The German Federal Tax Court limits German CFC rules and anti-abuse provisions to wholly artificial arrangements

In a decision of the German Federal Tax Court (GFTC) from 13 June 2018 (Decision I R 94/15 published on 17 October 2018), the GFTC ruled, among other things, that the German rules on controlled foreign companies (CFC) are not applicable if a foreign CFC is performing a genuine economic activity. In this regard, the GFTC referred to the decision of the Court of Justice of the European Union (CJEU) in the Cadbury Schweppes case (C-196/04) in which it was ruled that UK CFC rules may only apply to wholly artificial arrangements which do not reflect economic reality and the purpose of which is to unduly obtain a tax advantage.


In the case at hand, a Cypriot company (CyprusCo), indirectly owned by a German corporation (GerCo) through a Dutch corporation (DutchCo), performed activities involving the obtaining and granting of sublicenses to other group companies with regard to the use of intellectual property rights. The license fees paid to CyprusCo exceeded the arm’s length standard. The group structure is depicted in the chart below: 

CyprusCo had a fully equipped office that it rented from a bank (monthly rent ca. EUR 220) and employed a Cypriot director with a business administration background for an annual remuneration of ca. EUR 20,000. The director’s responsibilities were of a rather administrative nature, in particular, the performance and monitoring of payment transactions, client correspondence, the administration of business records and bookkeeping. The German tax authorities considered CyprusCo’s income as passive and low-taxed income since the company did not carry out a genuine economic activity in Cyprus.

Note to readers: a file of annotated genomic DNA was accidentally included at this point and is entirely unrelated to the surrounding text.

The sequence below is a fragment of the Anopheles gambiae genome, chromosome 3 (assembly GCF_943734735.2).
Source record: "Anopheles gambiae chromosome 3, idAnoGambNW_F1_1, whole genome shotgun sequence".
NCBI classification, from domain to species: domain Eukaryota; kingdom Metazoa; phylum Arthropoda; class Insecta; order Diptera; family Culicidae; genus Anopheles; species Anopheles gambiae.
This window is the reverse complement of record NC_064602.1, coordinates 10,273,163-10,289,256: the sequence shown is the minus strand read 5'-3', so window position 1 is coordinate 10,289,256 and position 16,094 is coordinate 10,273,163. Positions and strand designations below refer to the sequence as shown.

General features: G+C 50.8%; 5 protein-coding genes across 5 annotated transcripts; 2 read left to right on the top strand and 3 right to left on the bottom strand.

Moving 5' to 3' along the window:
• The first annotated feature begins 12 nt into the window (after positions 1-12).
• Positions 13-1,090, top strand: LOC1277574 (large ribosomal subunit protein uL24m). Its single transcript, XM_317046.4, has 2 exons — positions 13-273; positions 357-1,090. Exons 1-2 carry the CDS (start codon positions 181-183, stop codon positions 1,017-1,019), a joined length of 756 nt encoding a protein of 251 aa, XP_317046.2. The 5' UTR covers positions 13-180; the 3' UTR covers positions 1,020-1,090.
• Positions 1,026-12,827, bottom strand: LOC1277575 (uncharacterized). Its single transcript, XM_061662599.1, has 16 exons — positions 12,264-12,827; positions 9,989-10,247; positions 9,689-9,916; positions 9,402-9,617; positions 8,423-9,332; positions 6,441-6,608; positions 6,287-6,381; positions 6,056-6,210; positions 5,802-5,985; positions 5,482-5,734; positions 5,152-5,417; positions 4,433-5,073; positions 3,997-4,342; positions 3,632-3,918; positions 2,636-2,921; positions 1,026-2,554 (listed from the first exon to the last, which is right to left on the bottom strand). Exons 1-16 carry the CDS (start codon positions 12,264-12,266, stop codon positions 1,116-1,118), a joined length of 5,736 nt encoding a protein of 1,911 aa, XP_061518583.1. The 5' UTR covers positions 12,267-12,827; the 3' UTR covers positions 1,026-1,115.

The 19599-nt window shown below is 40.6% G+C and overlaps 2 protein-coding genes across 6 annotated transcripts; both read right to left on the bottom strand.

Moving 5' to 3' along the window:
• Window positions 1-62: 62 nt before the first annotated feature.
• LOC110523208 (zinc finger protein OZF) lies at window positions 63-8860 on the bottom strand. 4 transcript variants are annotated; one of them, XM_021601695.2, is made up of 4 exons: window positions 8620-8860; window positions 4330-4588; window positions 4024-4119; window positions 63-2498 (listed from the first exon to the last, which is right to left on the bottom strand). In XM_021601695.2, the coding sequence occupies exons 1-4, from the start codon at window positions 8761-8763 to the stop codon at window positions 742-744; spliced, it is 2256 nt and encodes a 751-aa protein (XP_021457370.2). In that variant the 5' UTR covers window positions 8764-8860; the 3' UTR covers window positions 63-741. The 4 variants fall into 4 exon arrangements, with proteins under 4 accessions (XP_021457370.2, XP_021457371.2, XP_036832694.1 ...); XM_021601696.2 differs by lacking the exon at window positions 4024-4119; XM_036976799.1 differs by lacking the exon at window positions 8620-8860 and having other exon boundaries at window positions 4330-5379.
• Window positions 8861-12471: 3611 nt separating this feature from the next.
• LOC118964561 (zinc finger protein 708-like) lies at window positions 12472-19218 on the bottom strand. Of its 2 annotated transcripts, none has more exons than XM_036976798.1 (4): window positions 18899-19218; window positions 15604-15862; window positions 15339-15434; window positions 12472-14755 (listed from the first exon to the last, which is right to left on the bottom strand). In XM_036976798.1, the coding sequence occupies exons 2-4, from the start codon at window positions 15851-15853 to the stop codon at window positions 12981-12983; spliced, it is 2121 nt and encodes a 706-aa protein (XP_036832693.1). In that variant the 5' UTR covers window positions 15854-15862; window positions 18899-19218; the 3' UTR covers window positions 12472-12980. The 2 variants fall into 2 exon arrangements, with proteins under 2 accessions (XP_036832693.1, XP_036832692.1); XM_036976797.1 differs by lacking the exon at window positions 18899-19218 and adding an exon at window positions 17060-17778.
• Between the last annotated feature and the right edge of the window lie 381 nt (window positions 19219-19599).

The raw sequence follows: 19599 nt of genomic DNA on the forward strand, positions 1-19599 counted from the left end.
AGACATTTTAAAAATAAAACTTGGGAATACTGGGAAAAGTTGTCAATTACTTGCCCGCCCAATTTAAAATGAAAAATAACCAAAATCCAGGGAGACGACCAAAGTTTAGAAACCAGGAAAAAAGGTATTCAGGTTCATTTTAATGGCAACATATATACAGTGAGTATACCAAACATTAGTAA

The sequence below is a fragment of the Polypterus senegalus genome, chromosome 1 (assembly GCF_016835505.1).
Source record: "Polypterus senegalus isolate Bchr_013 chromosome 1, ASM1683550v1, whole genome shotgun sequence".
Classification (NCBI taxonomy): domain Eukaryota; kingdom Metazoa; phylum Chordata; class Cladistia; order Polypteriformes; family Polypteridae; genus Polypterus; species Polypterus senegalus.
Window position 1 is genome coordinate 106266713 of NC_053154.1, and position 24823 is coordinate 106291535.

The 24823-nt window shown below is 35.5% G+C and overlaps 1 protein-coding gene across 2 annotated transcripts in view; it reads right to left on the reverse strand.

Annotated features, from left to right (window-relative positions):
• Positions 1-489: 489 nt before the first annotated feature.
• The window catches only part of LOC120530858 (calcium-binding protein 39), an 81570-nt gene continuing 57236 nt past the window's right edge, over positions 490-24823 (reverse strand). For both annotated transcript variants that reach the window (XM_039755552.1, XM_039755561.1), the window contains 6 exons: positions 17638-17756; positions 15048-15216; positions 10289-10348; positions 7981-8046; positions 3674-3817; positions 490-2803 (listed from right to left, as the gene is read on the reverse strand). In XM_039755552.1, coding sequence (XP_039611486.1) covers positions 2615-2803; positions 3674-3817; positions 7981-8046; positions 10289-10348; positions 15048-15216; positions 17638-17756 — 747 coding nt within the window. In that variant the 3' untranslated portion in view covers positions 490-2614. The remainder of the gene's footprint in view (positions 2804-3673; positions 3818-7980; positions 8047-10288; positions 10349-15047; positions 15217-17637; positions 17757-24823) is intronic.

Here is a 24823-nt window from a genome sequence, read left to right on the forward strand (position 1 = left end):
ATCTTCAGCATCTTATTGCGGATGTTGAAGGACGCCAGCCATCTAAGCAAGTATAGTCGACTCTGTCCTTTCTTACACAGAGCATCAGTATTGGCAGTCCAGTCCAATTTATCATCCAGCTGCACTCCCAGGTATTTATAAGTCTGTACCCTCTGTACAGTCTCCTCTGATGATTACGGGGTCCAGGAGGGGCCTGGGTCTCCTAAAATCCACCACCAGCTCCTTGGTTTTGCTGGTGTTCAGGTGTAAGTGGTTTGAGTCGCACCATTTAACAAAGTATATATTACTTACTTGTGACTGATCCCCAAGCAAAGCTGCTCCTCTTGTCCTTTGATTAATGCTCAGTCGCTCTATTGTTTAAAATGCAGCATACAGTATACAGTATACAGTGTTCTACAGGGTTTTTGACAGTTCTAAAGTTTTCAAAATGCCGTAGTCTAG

The German Federal Tax Court Decision

According to the GFTC, the license fees paid in excess of the arm’s length amount have to be considered as deemed distributions from the paying group companies to GerCo, followed by hidden capital contributions in CyprusCo (indirectly through DutchCo). The GFTC ruled that a potential CFC income has to be reduced by the amount of these hidden capital contributions in favour of CyprusCo.

Moreover, referring to the freedom of establishment and the Cadbury Schweppes case, the GFTC ruled that the remaining (arm’s length) income may not be subject to German CFC rules since, applying an objective test, CyprusCo undisputedly had an actual establishment in Cyprus with premises, staff and equipment to carry out genuine economic activities, regardless of the administrative nature of CyprusCo’s economic activities in Cyprus and potential tax motives which may have been considered when setting up CyprusCo. In practice, this means that the German tax authorities can only apply anti-abuse legislation, be it CFC rules or other anti-abuse provisions under domestic tax law or tax treaty law, in situations of clear abuse where foreign companies have no economic substance or activity whatsoever (i.e. a letterbox company).

What the decision means for business

The decision of the GFTC is in line with a series of decisions of the CJEU1 . It is interesting to note that national courts around Europe have not yet deviated from the wholly artificial arrangement doctrine laid down by the CJEU. Already in the past, the GFTC held that German CFC rules and other anti-abuse provisions when applied in an international context are not consistent with EU Law.